Abraham – “Friend of God”
Moses – “The servant of the Lord”
Joseph – “Distinguished among his brothers”
David – “A man after God’s own heart”
Enoch – “Walked with God”
Barnabas – “Son of Encouragement”
And the not so encouraging:
Judas – The Betrayer
Thomas – The Doubter
As Easter approaches this year, I have been thinking about the epitaphs written for Jesus. There are a lot of names recorded for Jesus in the Bible, so there are plenty from which I can choose, but I can’t narrow it down to just one. It is a similar conundrum to what family members face after the loss of a loved one. They can’t just put “loving father” on a headstone when their loved one may have been a son, father, friend, musician, and songwriter. They want to include it all.
Well, for me “King of the Jews” covers most of Jesus’ epitaph, but not quite all of it.
In Jeremiah 23:5, the prophet declares that a king will come and reign over Israel. This king will bring wisdom, justice, righteousness, and security to the land. That promise is repeated again in Jeremiah 30:21 when Israel is told to be watchful for a ruler who will come from among them and yet be qualified to directly approach God.
A king was promised, and the nation waited. The Babylonians came, but there was no designated king for them. The Assyrians and Persians each took their turn, and still Israel stood by hoping for the king God had commissioned. Alexander invaded, and once again; Israel endured. Finally, Pompey seized control of the nation in 63 BC and folded Israel into the Roman Empire. All the while, Israel still waited for her promised king who had yet to make his entrance.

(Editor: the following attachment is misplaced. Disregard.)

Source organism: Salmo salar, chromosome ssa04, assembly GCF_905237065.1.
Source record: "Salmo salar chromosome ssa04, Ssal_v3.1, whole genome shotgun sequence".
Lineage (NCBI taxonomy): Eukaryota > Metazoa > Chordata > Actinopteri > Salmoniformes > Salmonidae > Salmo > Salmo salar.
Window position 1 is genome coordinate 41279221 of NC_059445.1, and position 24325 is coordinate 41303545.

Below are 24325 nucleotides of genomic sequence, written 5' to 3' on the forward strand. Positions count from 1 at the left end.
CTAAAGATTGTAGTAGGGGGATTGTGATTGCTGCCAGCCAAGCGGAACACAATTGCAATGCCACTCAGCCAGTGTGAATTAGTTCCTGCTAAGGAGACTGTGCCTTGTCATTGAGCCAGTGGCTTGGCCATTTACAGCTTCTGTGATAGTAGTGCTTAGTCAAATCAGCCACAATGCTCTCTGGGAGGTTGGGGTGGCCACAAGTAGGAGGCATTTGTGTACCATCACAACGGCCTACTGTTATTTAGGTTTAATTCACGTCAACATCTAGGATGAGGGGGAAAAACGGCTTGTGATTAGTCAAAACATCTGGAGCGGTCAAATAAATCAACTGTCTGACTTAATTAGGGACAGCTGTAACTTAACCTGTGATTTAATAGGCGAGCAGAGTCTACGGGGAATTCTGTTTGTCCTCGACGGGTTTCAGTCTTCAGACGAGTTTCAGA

Kings come and go all the time, so it shouldn’t have been a big deal for a king to come and rule such a tiny nation, as was Israel. Well, not unless there was somebody else already ruling Israel who would have been displaced because of him. King Herod already possessed the title, “King of the Jews.” It was bestowed on him by the Roman Senate when they gave him the appointment to Judea. The Senate also gave Herod an army to ensure his success. By the time there were rumblings of a new king’s arrival, Herod was in no mood to share power with anyone.
Magi from the east arrived in Jerusalem in Matthew, chapter 2, and began to ask for the one born King of the Jews. Obviously, that wasn’t Herod. Herod was “appointed” King of the Jews, not “born” King of the Jews. When King Herod got wind of their search, he knew they weren’t asking for him, and he grew angry. He would allow no competition for his throne! Eventually, Herod slaughtered all of the male children under age two just to make his point and eliminate any potential threat to his own authority. The “slaughter of innocents” is a tragic reminder that Jesus’ coming as the King of the Jews had dire consequences for the world around him.
Being dubbed, “King of the Jews” also had dire consequences for Jesus as well. It was the use of this very title that landed him in front of Pontius Pilate in John 18:36-37. After the Jewish leadership rejected Jesus’ spiritual claim as the Son of God declaring it to be blasphemy, they also rejected his civic claim as King of the Jews. Once Jesus was tried and convicted by the leadership, they turned him over to Roman authorities to do what they could not do – take his life.